July 30, 2010

Twins get Matt Capps from Nationals for Wilson Ramos and Joe Testa

Matt Capps was available for nothing this offseason. Non-tendered by the Pirates in December following a career-worst campaign that saw him post a 5.80 ERA and .324 opponents' batting average while serving up 10 homers in 54.1 innings, Capps became a free agent and signed a one-year, $3.5 million deal with the Nationals in large part because they were one of the only teams willing to promise him an opportunity to remain a closer.

And last night the Twins decided to overpay for that closing experience, acquiring Capps from the Nationals for Wilson Ramos and Joe Testa. To be clear, Capps is a good, solid late-inning reliever. He bounced back nicely in Washington with a 2.74 ERA and 38-to-9 strikeout-to-walk ratio in 46 innings and has a 3.50 ERA in 317 career innings. However, if not for his racking up 93 saves for bad teams I'm convinced the Twins never would have even considered this move.

Much like the Twins turning to Jon Rauch with Joe Nathan sidelined, Capps' reputation as an "experienced closer" comes largely from teams simply giving him a shot to accumulate saves. Rauch has done a perfectly fine job filling in for Nathan, converting 21-of-25 saves with a 3.05 ERA and 27-to-9 strikeout-to-walk ratio in 38.1 innings, and if given a longer opportunity may have turned himself into an "established closer" just like Capps did. Seriously.

Take a look at their respective career numbers as relievers:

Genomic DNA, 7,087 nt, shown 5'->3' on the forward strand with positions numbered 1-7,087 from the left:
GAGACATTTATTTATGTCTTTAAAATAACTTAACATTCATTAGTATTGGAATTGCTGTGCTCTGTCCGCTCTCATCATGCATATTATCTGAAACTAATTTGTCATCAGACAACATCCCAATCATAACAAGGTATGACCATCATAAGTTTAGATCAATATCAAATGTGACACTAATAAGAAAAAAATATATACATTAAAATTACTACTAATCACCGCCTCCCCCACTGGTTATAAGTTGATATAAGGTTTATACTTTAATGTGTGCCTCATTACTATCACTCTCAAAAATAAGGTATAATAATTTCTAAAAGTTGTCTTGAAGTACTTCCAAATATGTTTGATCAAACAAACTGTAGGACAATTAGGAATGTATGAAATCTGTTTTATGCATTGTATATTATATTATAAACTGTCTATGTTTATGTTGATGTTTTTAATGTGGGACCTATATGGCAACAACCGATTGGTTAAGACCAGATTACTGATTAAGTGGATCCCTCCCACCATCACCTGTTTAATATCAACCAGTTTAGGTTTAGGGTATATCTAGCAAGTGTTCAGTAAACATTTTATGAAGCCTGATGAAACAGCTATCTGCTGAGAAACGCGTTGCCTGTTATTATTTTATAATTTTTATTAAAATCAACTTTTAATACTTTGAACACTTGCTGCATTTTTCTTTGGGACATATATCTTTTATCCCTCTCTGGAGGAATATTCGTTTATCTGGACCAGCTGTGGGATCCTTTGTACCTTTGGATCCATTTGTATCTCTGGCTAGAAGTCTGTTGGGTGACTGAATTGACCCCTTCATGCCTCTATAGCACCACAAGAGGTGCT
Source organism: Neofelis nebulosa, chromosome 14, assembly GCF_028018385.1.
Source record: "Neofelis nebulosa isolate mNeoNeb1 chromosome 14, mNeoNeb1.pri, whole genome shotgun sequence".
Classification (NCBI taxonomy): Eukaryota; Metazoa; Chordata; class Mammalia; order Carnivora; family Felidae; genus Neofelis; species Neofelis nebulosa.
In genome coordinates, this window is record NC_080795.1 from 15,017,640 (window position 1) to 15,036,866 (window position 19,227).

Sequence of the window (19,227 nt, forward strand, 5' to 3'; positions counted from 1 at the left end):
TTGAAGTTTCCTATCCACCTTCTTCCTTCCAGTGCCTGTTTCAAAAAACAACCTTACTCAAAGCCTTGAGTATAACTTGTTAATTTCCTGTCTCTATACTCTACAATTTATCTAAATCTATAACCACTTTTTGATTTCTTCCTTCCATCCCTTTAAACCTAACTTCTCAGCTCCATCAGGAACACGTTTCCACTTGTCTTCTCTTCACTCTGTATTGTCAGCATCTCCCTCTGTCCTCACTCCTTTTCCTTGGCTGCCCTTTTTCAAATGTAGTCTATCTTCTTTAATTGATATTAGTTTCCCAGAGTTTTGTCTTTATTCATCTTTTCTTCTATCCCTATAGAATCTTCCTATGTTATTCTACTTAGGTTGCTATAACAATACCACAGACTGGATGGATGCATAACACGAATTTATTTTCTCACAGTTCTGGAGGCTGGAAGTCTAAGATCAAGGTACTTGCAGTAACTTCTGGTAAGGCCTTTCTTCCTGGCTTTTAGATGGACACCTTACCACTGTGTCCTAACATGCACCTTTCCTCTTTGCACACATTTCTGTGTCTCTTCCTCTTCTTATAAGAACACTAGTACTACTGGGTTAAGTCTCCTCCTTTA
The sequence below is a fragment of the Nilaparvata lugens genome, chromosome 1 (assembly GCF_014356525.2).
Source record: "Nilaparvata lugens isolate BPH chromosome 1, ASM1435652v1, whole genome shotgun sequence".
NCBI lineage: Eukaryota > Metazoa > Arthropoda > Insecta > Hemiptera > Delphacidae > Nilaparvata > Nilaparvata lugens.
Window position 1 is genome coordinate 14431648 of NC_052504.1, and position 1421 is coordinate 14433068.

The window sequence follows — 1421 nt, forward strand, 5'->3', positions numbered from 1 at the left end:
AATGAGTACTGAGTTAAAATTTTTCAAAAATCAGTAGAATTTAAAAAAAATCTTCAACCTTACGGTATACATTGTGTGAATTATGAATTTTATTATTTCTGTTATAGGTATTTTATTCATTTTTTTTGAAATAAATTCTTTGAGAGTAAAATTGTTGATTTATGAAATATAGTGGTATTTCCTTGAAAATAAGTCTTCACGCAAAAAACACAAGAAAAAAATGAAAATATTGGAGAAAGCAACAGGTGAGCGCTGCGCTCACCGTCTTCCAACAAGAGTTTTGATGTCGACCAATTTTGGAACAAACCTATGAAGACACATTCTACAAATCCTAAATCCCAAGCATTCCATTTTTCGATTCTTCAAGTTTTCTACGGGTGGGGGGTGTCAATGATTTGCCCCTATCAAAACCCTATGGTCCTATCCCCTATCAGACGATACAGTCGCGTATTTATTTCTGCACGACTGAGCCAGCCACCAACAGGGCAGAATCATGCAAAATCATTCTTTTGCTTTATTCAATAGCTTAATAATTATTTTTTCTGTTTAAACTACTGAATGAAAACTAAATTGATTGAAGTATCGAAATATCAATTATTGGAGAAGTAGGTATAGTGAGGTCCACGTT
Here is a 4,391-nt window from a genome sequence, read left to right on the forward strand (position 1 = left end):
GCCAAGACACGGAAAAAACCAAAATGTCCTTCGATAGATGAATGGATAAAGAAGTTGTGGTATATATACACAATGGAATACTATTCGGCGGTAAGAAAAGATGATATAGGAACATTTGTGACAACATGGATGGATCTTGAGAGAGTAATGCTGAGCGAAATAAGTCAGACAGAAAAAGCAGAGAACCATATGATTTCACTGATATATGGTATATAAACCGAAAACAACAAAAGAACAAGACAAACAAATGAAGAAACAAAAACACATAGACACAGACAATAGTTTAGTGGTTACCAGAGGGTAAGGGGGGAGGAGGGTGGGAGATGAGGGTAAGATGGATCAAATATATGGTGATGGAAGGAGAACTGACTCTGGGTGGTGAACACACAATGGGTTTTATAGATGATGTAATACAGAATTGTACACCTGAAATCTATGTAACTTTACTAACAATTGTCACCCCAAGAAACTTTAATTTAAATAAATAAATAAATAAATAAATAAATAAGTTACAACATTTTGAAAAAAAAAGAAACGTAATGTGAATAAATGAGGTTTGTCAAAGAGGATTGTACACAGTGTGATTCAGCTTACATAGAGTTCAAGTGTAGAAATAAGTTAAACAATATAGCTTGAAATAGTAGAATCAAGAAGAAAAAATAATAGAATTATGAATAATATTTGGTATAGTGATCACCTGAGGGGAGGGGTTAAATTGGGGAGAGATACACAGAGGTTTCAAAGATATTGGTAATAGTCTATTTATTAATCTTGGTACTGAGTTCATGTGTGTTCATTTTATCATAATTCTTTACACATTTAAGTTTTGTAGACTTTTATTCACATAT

IP     ERA     FIP    SO/9    BB/9     AVG     OBP     SLG     OPS
Capps     317    3.50    3.80     7.0     1.7    .263    .302    .415    .717
Rauch     402    3.54    3.90     7.5     2.7    .242    .297    .390    .687

Capps has had better control, Rauch has been tougher to hit, and their overall effectiveness is nearly identical across the board. If pressed I'd pick Capps over Rauch because he's younger and has fared better in Expected Fielding Independent Pitching (xFIP), but by far the biggest difference between them is that one has accumulated saves for four seasons while the other has accumulated saves for one season.

No one would ever suggest that trading Ramos for a reliever who's slightly better than Rauch is a sound idea, yet by focusing on the save statistic the Twins have done just that and many fans will instinctively be on board with the move for an "established closer." Now, don't get me wrong: Capps is a quality reliever and represents a clear upgrade to the Twins' bullpen. What he's not is an elite reliever or enough of an upgrade to part with Ramos.

Capps is under team control as an arbitration-eligible player next season as well, which means the Twins essentially traded Ramos and Testa for 1.5 seasons of him. Unfortunately part of his inflated perceived value includes his likely price-tag in arbitration, which is sure to rise from this year's $3.5 million salary to over $5 million (and perhaps well over $5 million) thanks to those same shiny-looking save totals.

Capps makes the Twins better for the final two months of this season and all of next year, but the improvement isn't nearly as large as the "All-Star closer" label would have you believe and the cost involved is significant in terms of both players and money. Next season the Twins will pay a premium for a quality setup man they perceive as something more because of a reliance on a flawed statistic and they gave up a good catching prospect for the right do that.